Life + Arts

‘En Masse’ Q&A part II

Daniel Bernard Roumain Q&A Part II: “En Masse” and working with Marc Bamuthi Joseph.

1. What inspired “En Masse”?

It was an invitation, actually. The idea came from the brilliant Karen L. Farber. We met in New York during a conference. She approached me, and we started talking about a piece for a marching band — but actually, the idea was about defragmenting the marching band. The original idea was taking the individual players and scattering them all over the city. So you might go into an office building or into an elevator, and there’s a player in full uniform doing their thing. That evolved into something site-specific.

2. You are working with the previous Artist in Residence Marc Bamuthi Joseph. What has his role been in “En Masse”? What was it like to work with him?

Well, this is our third project together. Marc Bamuthi Joseph is just brilliant. He’s directing the piece. He has real ideas about placement and how it should unfold. I don’t want to say too much because it really is his work, but he’s great to work with. He brings a certainty and comfort to the project because it’s so big, so all-encompassing. It really needs someone to give it direction, overall perspective and scope and vision — and he does just that. It’s just great to work with him because he gets it just effortlessly, and he’s very creative. He’s very good at taking big ideas, organizing them and making them real and manageable. We’ve worked together a few times now, and he’s just on point. He’s the perfect person because he obviously knows the campus, he knows the park, he knows my music and he’s a very good director — in his own work and others.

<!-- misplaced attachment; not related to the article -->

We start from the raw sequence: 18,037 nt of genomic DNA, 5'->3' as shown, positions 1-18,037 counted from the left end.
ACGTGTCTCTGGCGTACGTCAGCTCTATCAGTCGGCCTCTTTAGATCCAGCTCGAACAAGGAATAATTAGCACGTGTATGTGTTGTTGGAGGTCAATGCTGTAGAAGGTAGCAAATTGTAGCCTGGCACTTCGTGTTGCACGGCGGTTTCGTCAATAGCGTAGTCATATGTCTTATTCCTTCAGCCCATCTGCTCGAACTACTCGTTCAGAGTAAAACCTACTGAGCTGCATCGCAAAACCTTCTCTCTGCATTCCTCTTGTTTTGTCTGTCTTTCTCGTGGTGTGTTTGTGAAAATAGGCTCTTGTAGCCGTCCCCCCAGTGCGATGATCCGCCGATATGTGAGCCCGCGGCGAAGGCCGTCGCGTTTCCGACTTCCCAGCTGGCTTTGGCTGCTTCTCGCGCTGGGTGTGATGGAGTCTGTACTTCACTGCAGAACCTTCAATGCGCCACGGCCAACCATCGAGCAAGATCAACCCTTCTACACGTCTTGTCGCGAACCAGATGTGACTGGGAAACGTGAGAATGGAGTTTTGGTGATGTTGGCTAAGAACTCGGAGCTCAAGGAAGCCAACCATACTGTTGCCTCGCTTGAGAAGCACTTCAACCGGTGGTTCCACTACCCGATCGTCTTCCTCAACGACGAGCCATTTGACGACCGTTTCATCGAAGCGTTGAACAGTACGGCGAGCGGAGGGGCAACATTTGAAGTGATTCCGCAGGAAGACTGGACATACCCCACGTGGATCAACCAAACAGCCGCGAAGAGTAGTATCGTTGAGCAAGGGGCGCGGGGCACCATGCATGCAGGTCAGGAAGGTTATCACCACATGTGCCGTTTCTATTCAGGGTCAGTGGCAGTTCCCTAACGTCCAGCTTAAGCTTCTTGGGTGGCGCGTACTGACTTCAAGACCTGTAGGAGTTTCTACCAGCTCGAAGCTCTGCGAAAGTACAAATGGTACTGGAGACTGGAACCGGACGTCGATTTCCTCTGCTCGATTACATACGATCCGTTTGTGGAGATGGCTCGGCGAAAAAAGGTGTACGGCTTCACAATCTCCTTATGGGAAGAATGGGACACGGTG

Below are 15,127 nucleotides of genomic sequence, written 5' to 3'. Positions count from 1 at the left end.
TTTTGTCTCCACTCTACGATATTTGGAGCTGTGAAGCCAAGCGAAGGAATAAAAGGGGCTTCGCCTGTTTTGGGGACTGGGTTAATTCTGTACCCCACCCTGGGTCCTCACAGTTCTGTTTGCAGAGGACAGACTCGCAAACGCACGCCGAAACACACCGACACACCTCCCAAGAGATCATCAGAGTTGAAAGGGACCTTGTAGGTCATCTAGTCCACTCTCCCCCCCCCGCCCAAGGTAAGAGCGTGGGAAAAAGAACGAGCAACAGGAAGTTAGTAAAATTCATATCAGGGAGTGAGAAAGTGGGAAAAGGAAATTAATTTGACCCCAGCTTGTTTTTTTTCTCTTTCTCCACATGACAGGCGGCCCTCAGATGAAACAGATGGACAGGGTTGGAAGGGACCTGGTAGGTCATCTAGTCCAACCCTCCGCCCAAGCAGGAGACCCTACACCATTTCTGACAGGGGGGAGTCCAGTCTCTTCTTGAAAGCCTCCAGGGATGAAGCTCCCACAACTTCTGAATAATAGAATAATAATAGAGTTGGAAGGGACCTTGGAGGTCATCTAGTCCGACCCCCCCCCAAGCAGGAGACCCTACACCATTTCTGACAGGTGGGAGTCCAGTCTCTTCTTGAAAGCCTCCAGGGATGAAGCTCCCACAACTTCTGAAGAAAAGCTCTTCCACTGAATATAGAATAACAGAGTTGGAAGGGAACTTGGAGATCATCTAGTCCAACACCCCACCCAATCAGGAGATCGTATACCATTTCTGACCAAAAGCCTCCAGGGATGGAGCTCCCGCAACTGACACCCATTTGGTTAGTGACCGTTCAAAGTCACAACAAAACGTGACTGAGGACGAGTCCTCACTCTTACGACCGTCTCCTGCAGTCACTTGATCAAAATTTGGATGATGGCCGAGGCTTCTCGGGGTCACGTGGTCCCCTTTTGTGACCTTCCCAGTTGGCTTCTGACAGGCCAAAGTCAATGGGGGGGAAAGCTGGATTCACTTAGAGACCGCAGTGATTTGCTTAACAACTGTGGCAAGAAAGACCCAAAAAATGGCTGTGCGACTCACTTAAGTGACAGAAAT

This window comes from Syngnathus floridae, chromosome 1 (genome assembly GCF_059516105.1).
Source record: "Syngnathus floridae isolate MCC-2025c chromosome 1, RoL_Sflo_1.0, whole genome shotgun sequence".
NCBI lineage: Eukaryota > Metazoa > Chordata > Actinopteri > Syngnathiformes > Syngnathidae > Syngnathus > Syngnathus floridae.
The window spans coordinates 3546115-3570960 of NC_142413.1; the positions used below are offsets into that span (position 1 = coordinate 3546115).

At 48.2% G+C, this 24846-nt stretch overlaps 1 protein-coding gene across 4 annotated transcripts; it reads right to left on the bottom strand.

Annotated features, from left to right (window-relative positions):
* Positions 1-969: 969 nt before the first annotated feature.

3. What would you like to tell students who haven’t heard about “En Masse”? What should they know, and what can they expect from this performance?

You know, they don’t have to know much. Hopefully, the title is provocative. It’s a marching band, it’s a composer and it’s in the park. It’s four hours long, but you can come and go as you want. It’s uplifting, it’s even spiritual in some ways but it will be a good, important time. It’ll be fun but it’ll be important in that you get to see these musicians in a completely different way than you normally do, and you can get really up-close and personal with them. And it’s free; I think in some ways that’s the best part. There will be — I’m assuming — access to food and drink. I may very well bring my son if I lived here and certainly bring my family; it’s something for and about families. Marching bands really care about each other and look after one another. As the name of the park implies, it’s about discovery. It’s about seeing and feeling and hearing something completely new. I think the music is pretty good too.

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